Categories
GraphQL JavaScript Nodejs

An Introduction to GraphQL

Spread the love

GraphQL is a query language for our API and a server-side runtime for running queries by using a type system for our data.

In this article, we’ll look at how to make basic queries to a GraphQL API.

Defining the API

We define an API by defining the types and fields for those types and provide functions for each field on each type.

For example, if we have the following type:

type Query {  
  person: Person  
}

Then we have to create a function for the corresponding type to return the data:

function Query_person(request) {  
  return request.person;  
}

Making Queries

Once we have a GraphQL service running, we can send GraphQL queries to validate and execute on the server.

For example, we can make a query as follows:

{  
  person {  
    firstName  
  }  
}

Then we may get JSON like the following:

{  
  "person": {  
    "firstName": "Joe"  
  }  
}

Queries and Mutations

Queries are for getting data from the GraphQL server and mutations are used for manipulating data stored on the server.

For example, the following is a query to get a person’s name:

{  
  person {  
    name  
  }  
}

Then we may get the following JSON from the server:

{  
  "data": {  
    "person": {  
      "name": "Joe"  
    }  
  }  
}

The field name returns a String type.

We can change the query as we wish if we want to get more data. For example, if we write the following query:

{  
  person {  
    name  
    friends {  
      name  
    }  
  }  
}

Then we may get something like the following as a response:

{  
  "data": {  
    "person": {  
      "name": "Joe",  
      "friends": [  
        {  
          "name": "Jane"  
        },  
        {  
          "name": "John"  
        }  
      ]  
    }  
  }  
}

The example above has friends being an array. They look the same from the query perspectively, but the server knows what to return based on the type specified.

Arguments

We can pass in arguments to queries and mutations. We can do a lot more with queries if we pass in arguments to it.

For example, we can pass in an argument as follows:

{  
  person(id: "1000") {  
    name      
  }  
}

Then we get something like:

{  
  "data": {  
    "person": {  
      "name": "Luke"  
    }  
  }  
}

from the server.

With GraphQL, we can pass in arguments to nested objects. For example, we can write:

{  
  person(id: "1000") {  
    name  
    height(unit: METER)  
  }  
}

Then we may get the following response:

{  
  "data": {  
    "person": {  
      "name": "Luke",  
      "height": 1.9  
    }  
  }  
}

In the example, the height field has a unit which is an enum type that represents a finite set of values.

unit may either be METER or FOOT.

Fragments

We can define fragments to let us reuse complex queries.

For example, we can define a fragment and use it as follows:

{  
  leftComparison: person(episode: FOO) {  
    ...comparisonFields  
  }  
  rightComparison: person(episode: BAR) {  
    ...comparisonFields  
  }  
}  
​  
fragment comparisonFields on Character {  
  name  
  appearsIn  
  friends {  
    name  
  }  
}

In the code above, we defined the comparisonFields fragment which has the list of fields we want to include in each query.

Then we have the leftComparison and rightComparison queries which include the fields of the comparisonFields fragment by using the ... operator.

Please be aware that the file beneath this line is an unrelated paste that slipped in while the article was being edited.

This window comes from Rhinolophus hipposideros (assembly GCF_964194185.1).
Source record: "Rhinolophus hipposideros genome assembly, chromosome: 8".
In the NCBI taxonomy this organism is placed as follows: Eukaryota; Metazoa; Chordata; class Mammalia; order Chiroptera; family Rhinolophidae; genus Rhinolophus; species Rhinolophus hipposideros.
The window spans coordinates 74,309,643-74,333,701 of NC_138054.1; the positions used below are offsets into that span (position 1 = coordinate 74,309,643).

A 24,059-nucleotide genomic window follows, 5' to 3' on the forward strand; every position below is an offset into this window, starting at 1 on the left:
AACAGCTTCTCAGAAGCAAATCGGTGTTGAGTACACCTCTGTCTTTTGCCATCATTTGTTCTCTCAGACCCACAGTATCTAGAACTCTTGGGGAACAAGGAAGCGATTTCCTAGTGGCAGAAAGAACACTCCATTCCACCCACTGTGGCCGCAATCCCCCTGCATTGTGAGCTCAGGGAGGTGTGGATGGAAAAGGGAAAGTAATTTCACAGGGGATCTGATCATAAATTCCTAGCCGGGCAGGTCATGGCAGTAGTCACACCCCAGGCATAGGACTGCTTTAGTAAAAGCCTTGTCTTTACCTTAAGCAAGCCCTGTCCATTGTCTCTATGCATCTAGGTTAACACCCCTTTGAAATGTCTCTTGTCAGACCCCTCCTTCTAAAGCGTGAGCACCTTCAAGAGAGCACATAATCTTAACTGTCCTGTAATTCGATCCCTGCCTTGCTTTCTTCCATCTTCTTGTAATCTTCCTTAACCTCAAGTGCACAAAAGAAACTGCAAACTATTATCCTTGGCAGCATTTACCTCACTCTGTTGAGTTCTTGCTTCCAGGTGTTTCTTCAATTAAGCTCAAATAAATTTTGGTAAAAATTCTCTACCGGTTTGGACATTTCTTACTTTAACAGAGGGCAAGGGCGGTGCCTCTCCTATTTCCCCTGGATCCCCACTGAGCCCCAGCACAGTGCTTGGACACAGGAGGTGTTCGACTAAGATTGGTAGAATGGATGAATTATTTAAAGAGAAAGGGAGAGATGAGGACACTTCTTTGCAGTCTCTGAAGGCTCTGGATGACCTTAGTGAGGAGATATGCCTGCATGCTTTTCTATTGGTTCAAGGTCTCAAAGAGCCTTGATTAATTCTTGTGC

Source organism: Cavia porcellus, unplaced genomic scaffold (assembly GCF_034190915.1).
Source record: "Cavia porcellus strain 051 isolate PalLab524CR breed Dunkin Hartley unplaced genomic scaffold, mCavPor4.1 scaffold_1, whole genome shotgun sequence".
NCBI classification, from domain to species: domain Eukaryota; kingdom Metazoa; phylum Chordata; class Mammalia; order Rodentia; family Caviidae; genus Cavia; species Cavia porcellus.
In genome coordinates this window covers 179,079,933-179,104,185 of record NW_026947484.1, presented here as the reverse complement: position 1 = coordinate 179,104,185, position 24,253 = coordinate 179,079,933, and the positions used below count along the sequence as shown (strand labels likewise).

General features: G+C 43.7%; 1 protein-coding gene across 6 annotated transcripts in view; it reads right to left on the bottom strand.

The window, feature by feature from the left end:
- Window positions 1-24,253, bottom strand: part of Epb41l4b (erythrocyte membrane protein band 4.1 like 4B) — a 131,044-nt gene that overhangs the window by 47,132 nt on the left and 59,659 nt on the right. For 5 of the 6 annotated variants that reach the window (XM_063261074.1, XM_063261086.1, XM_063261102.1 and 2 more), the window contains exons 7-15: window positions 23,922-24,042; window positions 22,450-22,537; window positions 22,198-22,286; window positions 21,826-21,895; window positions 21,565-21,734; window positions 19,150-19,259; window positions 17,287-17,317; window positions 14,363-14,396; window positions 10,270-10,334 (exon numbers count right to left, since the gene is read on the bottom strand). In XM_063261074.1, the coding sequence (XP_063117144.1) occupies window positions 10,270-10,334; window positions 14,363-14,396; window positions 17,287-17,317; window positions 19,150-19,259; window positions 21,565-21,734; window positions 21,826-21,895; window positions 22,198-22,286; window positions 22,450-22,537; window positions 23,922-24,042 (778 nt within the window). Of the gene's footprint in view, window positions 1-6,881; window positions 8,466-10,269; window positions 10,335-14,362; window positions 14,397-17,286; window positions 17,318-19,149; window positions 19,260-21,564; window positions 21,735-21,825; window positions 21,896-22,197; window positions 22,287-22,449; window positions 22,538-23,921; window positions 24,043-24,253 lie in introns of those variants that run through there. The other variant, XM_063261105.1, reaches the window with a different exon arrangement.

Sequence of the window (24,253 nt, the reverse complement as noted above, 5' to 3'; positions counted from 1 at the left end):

Then we get something like:

{  
  "data": {  
    "leftComparison": {  
      "name": "Luke",  
      "appearsIn": [  
        "FOO",  
        "BAR"  
      ],  
      "friends": [  
        {  
          "name": "Jane"  
        },  
        {  
          "name": "John"  
        }  
      ]  
    },  
    "rightComparison": {  
      "name": "Mary",  
      "appearsIn": [  
        "FOO",  
        "BAR"  
      ],  
      "friends": [  
        {  
          "name": "Mary"  
        },  
        {  
          "name": "Alex"  
        }  
      ]  
    }  
  }  
}

Using variables inside fragments

We can pass in variables into fragments as follows:

query PersonComparison($first: Int = 3){  
  leftComparison: person(episode: FOO) {  
    ...comparisonFields  
  }  
  rightComparison: person(episode: BAR) {  
    ...comparisonFields  
  }  
}  
​  
fragment comparisonFields on Character {  
  name  
  appearsIn  
  friends(first: $first) {  
    name  
  }  
}

Then we may get something like:

{  
  "data": {  
    "leftComparison": {  
      "name": "Luke",  
      "appearsIn": [  
        "FOO",  
        "BAR"  
      ],  
      "friends": [  
        {  
          "name": "Jane"  
        },  
        {  
          "name": "John"  
        }  
      ]  
    },  
    "rightComparison": {  
      "name": "Mary",  
      "appearsIn": [  
        "FOO",  
        "BAR"  
      ],  
      "friends": [  
        {  
          "name": "Mary"  
        },  
        {  
          "name": "Alex"  
        }  
      ]  
    }  
  }  
}

as a response.

The operation type may either be a query, mutation, or subscription and describes what operator we’re intending to do. It’s required unless we’re using the query shorthand syntax. In that case, we can’t supply a name or variable definition for our operation.

The operation name is a meaningful and explicit name for our operation. It’s required in multi-operation documents. But its use is encouraged because it’s helpful for debugging and server-side logging.

It’s easy to identify the operation with a name.

Conclusion

GraphQL is a query language that lets us send requests to a server in a clear way. It works by sending nested objects with operation type and name along with any variables to the server.

Then the server will return us the response that we’re looking for.

Operation types include queries for getting data and mutations for making changes to data on the server.

Leave a Reply

Your email address will not be published. Required fields are marked *